Fr. Welch (N.Y.): In some dioceses, in some countries, perhaps. But not here. Typically, in our Tribunal, by using the ordinary process and following all its steps, a case is finished between 5 and 7 months. I know there are countries in South America, where the process could take 5 to 6 years. That's not our situation. The process is completely and easily available to anybody in this Archdiocese and in most dioceses in the United States. And the cases actually go through fairly quickly. We have 20 staff members employed at the Tribunal because of the generosity of the Archdiocese, so we can keep cases moving - without cutting any corners, of course.

Hendrickson (New Ulm): In my estimation, the general sense of the faithful right now is that the process is too much trouble to bother with, so if these few reforms encourage new numbers to at least approach their tribunals with cases, then I think that will be a great blessing to those members of the faithful, and to the Church as a whole.

2. Has the episcopal conference set a uniform fee for all annulments in your region? 

Fr. Welch (N.Y.): The Conference has not yet made a pronouncement. But the decision is always ultimately the bishop’s. So, Cardinal Dolan has determined that fees will cease by December 8. I agree that's a good decision at this time.

Hendrickson (New Ulm): I have not heard of any discussions yet by the episcopal conference to address the question of a uniform approach to tribunal fees. Certainly the trend among individual bishops over the past year has been to announce, with great media fanfare, that they are doing away with fees in their respective tribunals, and I would expect that trend to continue.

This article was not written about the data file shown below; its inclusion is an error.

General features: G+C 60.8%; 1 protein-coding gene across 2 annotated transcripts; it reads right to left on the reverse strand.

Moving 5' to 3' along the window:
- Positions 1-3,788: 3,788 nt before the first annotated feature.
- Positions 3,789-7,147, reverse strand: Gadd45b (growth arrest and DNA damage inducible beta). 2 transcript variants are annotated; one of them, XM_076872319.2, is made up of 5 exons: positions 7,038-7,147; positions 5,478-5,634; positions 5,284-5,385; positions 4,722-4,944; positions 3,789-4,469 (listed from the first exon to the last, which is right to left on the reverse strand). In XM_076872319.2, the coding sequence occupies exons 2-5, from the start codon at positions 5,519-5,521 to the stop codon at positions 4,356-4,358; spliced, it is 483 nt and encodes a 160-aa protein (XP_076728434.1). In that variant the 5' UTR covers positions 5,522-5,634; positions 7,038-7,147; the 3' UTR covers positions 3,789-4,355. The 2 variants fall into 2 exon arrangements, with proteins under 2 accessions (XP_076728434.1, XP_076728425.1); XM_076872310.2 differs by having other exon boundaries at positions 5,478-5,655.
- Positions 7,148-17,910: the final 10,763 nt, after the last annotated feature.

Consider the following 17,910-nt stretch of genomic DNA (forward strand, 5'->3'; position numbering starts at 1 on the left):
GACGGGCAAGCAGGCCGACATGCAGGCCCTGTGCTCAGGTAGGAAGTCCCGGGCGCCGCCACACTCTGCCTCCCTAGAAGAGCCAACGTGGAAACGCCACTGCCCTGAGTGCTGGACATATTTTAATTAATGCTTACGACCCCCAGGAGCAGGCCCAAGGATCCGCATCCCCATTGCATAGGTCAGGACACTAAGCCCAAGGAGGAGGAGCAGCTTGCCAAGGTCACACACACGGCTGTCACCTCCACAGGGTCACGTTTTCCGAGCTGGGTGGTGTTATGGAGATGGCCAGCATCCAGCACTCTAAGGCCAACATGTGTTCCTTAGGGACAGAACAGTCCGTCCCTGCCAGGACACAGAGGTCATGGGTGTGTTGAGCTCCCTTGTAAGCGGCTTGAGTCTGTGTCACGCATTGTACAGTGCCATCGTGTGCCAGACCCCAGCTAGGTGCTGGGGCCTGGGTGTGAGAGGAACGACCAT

3. What were the fees before, and how much of tribunal expenses did the fees cover?

Fr. Welch (N.Y.): The typical fee was $1,200, if the petitioner could pay. No one's case was expedited or slowed down because of monetary concerns. The Archdiocese always subsidized three quarters of the costs of the process. Now, the Archdiocese will subsidize the process in full. It's not free because somebody's paying. For the ordinary process, I would estimate the cost to be at least $5,000. As of December, petitioners could make a donation to the Archdiocese, not payable to the Tribunal, if they are inclined to do so.

Hendrickson (New Ulm): At a very rough estimate, salaries alone multiplied by the hours of work involved would put the cost of a case in my tribunal in the vicinity of $3,000. Simply dividing the tribunal budget by the number of cases in a year would, at the moment, give a cost between $8,000 and $9,000. We are a small diocese with a very small shop and considerably less overhead than I imagine could be the case in a larger diocese. The point being that, no matter how you slice it, the cost of a cause of matrimonial nullity is not insignificant. Our diocese has never had such a fee at the outset of the case, but does ask for a "donation" from the petitioner ($500 is suggested) after the case is completely finalized in the petitioner's favor. Only a very few petitioners each year make any response to this solicitation.